Reform of Leaving Cert high on Minister's agenda

 

ANALYSIS:The report on the transition from second to third level should herald long-overdue changes to the Leaving Cert and the college entry system, writes SEAN FLYNN

HE MAY have made rash and embarrassing pre-election pledges on college fees but otherwise Minister for Education Ruairí Quinn has made a strong impression in Marlborough Street.

Quinn has brought a reforming zeal and a critical eye to the Department of Education. The traditional role of a minister for education – to act as a kind of cheerleader for our “world class” system has been put to one side. Instead, Quinn has been asking awkward and searching questions about the quality of our education system .

This was brought into sharp focus in the most recent Organisation for Economic Co-operation and Development report when this State recorded the sharpest decline in literacy among developed nations and delivered mediocre results in numeracy and science.

Changes to the Leaving Cert is the big-ticket item on the Quinn reform agenda. The exam dominates the education landscape but remains unloved by educationalists and by employers. University presidents say students, weaned on rote learning in the Leaving Cert, struggle to cope with the pressures of independent learning at third level.

Increasingly employers have joined the chorus of criticism, arguing that Leaving Cert students are deficient in key areas like critical thinking, flexibility and innovative capacity.

In his first weeks in office Quinn responded to these criticism by asking the National Council for Curriculum and Assessment (NCCA) and the Higher Education Authority (HEA) to convene a UCD conference bringing together all the key players at second and third level. Quinn emphasised that he was “no educationalist”. It was up to those at the chalk face to come up with solutions.

In advance of the UCD conference , Quinn commissioned former UCC vice-president Prof Áine Hyland to write an overview of the issues. It was an inspired move. With impressive clarity, the Hyland report set out defects in the Leaving Cert and college entry system. Many students, she said, enter higher education without adequate coping skills, including literacy and numeracy. This was scarcely surprising since the Leaving Cert rewards rote learning and does not reward problem solving, critical thinking or self-directed learning.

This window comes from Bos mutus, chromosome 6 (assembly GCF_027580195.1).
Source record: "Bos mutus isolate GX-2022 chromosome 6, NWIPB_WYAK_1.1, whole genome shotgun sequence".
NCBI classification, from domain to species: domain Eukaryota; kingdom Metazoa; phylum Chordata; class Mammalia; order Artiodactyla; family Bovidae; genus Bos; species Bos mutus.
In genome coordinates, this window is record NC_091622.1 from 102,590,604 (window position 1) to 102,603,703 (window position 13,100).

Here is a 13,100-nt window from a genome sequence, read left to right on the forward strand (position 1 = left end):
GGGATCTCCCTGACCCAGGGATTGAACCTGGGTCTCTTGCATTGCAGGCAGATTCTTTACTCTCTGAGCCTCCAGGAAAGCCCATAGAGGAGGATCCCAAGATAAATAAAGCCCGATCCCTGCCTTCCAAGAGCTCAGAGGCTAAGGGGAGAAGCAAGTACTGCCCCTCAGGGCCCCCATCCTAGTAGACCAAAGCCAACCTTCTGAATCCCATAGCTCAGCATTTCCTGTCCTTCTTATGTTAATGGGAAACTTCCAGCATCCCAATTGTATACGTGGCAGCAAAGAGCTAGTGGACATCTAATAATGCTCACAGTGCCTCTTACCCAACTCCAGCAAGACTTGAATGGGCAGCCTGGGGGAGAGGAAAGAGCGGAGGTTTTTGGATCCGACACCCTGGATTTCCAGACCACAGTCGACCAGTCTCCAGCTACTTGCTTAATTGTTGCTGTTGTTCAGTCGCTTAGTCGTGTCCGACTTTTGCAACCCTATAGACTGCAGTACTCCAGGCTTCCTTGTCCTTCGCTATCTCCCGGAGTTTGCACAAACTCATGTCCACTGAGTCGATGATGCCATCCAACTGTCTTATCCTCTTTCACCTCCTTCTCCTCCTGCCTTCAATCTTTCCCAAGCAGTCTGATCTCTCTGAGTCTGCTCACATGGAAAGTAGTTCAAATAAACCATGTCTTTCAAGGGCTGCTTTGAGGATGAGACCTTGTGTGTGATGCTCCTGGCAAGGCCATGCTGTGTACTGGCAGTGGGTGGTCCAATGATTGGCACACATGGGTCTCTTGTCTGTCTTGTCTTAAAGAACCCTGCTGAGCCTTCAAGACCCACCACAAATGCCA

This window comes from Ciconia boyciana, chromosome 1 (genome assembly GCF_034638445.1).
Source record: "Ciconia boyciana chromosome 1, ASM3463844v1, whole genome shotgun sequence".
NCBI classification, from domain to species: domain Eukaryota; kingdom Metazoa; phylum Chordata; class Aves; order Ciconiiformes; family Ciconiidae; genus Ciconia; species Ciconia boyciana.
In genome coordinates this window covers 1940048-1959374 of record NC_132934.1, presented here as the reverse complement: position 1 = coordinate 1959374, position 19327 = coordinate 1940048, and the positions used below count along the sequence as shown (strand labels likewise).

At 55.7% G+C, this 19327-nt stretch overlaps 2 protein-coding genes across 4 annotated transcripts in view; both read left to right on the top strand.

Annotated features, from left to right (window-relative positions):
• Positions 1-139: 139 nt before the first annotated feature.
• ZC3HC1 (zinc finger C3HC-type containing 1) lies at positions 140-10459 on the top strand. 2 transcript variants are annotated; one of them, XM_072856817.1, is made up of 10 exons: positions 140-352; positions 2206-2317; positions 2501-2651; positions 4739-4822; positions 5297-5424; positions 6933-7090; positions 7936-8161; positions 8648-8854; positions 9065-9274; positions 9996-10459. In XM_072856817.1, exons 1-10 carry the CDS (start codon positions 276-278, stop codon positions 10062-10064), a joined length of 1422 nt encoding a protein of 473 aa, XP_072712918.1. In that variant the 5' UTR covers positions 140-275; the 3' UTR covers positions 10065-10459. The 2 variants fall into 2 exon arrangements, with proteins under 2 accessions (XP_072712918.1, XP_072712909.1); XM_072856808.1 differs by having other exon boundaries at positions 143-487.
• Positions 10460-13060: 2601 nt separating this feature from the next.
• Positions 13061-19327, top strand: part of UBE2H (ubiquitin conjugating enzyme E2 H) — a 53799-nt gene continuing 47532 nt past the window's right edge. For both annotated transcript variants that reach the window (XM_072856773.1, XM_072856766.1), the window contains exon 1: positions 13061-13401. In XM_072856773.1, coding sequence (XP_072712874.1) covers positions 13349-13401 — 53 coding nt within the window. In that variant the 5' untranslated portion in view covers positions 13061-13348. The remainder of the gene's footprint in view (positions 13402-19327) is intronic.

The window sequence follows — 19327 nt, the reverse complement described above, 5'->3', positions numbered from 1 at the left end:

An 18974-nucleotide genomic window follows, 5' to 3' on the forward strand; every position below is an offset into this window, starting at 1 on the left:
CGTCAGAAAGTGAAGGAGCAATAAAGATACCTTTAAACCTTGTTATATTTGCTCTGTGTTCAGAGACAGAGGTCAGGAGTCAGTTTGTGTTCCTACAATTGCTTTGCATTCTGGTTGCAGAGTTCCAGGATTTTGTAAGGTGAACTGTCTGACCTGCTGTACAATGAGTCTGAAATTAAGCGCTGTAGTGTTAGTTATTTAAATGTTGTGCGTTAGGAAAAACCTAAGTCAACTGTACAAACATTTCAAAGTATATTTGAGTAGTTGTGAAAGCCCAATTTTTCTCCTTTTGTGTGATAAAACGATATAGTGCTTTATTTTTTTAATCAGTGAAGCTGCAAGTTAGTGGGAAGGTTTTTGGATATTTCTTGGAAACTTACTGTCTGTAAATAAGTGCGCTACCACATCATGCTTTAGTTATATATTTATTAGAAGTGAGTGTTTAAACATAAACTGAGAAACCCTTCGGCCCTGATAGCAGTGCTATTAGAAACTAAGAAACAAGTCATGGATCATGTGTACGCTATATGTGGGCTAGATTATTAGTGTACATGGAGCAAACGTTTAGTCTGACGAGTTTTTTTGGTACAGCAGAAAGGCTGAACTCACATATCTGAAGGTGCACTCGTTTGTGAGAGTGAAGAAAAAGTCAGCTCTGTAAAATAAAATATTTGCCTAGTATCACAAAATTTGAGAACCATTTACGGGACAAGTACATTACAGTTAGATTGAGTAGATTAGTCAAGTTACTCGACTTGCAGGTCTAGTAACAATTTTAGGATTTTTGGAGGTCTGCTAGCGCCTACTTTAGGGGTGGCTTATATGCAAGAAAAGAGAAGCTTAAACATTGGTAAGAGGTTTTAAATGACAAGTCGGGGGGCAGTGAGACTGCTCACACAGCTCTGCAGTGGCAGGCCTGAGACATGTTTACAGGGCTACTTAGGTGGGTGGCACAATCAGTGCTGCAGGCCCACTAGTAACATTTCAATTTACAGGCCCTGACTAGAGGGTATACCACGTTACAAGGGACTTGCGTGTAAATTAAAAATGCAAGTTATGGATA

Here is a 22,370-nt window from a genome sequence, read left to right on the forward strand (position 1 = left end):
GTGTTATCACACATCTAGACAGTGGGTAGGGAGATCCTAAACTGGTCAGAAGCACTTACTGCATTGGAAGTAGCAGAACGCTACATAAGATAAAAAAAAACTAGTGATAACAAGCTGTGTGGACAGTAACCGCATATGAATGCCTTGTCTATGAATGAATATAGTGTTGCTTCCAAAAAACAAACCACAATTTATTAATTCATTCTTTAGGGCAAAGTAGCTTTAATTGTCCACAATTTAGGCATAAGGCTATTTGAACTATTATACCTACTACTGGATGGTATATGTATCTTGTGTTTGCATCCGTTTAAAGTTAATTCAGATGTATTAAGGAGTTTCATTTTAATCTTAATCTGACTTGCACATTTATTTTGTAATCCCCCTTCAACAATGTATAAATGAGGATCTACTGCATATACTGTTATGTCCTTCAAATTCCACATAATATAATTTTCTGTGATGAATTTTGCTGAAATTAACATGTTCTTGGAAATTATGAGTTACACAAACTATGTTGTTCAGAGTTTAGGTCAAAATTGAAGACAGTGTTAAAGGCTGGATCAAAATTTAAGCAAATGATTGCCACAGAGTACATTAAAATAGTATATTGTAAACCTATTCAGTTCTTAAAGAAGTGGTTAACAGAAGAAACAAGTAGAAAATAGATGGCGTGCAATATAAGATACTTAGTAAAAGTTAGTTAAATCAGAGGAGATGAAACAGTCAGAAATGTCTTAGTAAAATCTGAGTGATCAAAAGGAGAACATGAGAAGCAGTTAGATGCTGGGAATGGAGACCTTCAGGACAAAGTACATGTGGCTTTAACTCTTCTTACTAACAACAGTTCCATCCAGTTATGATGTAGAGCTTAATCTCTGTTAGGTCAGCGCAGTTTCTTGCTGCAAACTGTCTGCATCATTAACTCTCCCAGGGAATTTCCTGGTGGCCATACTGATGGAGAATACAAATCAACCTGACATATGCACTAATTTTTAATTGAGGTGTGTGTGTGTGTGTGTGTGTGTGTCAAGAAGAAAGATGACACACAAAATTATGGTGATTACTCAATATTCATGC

The Hyland analysis has shaped the document on transition from school to college from the NCCA and the HEA, published yesterday. The report carries substantial clout. As Quinn said yesterday, it represents the first joint effort by second and third level to address the issues.

The new document echoes many of the criticisms made in the Hyland report. It notes how teachers are “teaching to the test” while students memorise pre-packaged answers to gain maximum points. It indicates that while the Leaving Cert curriculum has many virtues these are crushed by focus on the exam alone. “If the problem is not with the curriculum then it must lie with assessment, the tail that wags the curriculum dog,” it concludes.

The report has called on the the State Examination Commission (SEC) to address predictability in the Leaving Certificate. It also makes proposals designed to alleviate the points race pressure. These include a reduction from 14 to eight in the number of Leaving Cert grades and a possible move to graduate-only entry for healthcare and other professions.

Encouragingly, the report is also critical of the third-level colleges, arguing that the unnecessary duplication of courses is putting students under more pressure to achieve points. It wants colleges to reduce the number of highly specialised courses in first year and it says students need much more information before making critical third-level choices.

It also argues for a broader-based introductory year at third level where students would have the breathing space needed to make more mature decisions about their college choices.

There is nothing new or especially radical in any of these proposals; they are sensible and pragmatic. The kind of changes recommended at third level – more information for students and less duplication of courses can be made speedily and with little fuss.

Sorting out the Leaving Cert may be more problematic.

What happens when the SEC confirms the high level of predictability in the exam, as it surely must? With pressure bearing down from students and parents how can we expect teachers to stop “teaching to the test?”

The hope is that the new Junior Cert – scheduled to be rolled out from 2017 will lay the ground for radical change at Leaving Cert level.

The new Junior Cert will lay a commendable stress on independent learning and critical thinking.

Crucially, it will also incorporate a high level of school-based assessment which will, in turn, place less emphasis on the one terminal exam.

There is a template here that could work for the Leaving Cert.

Change will not come quickly. But Quinn has set in motion reforms which will change an exam, unchanged in many respects since the 1930s.

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